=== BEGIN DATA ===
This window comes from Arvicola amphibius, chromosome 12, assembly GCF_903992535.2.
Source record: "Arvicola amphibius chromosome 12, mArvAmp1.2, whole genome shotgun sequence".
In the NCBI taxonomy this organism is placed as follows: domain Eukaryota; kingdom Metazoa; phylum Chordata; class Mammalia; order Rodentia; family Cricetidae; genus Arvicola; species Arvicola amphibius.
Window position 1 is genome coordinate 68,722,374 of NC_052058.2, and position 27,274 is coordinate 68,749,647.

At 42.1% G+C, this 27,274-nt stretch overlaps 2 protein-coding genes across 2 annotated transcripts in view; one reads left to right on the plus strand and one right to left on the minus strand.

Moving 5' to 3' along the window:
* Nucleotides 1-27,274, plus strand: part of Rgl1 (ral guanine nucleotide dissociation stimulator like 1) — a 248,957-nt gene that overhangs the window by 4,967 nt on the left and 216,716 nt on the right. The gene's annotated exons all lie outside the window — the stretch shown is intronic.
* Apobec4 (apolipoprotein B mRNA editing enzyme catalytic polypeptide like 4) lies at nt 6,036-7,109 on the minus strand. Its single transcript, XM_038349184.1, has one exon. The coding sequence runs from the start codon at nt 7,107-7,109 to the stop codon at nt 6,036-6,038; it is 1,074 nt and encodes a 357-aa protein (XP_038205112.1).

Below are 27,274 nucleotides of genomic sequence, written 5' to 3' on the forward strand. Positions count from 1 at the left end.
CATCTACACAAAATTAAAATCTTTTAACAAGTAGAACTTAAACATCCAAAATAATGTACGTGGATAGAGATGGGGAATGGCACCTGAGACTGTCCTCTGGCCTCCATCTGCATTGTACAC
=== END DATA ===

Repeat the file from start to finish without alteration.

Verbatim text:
This window comes from Arvicola amphibius, chromosome 12, assembly GCF_903992535.2.
Source record: "Arvicola amphibius chromosome 12, mArvAmp1.2, whole genome shotgun sequence".
In the NCBI taxonomy this organism is placed as follows: domain Eukaryota; kingdom Metazoa; phylum Chordata; class Mammalia; order Rodentia; family Cricetidae; genus Arvicola; species Arvicola amphibius.
Window position 1 is genome coordinate 68,722,374 of NC_052058.2, and position 27,274 is coordinate 68,749,647.

At 42.1% G+C, this 27,274-nt stretch overlaps 2 protein-coding genes across 2 annotated transcripts in view; one reads left to right on the plus strand and one right to left on the minus strand.

Moving 5' to 3' along the window:
* Nucleotides 1-27,274, plus strand: part of Rgl1 (ral guanine nucleotide dissociation stimulator like 1) — a 248,957-nt gene that overhangs the window by 4,967 nt on the left and 216,716 nt on the right. The gene's annotated exons all lie outside the window — the stretch shown is intronic.
* Apobec4 (apolipoprotein B mRNA editing enzyme catalytic polypeptide like 4) lies at nt 6,036-7,109 on the minus strand. Its single transcript, XM_038349184.1, has one exon. The coding sequence runs from the start codon at nt 7,107-7,109 to the stop codon at nt 6,036-6,038; it is 1,074 nt and encodes a 357-aa protein (XP_038205112.1).

Below are 27,274 nucleotides of genomic sequence, written 5' to 3' on the forward strand. Positions count from 1 at the left end.
CATCTACACAAAATTAAAATCTTTTAACAAGTAGAACTTAAACATCCAAAATAATGTACGTGGATAGAGATGGGGAATGGCACCTGAGACTGTCCTCTGGCCTCCATCTGCATTGTACAC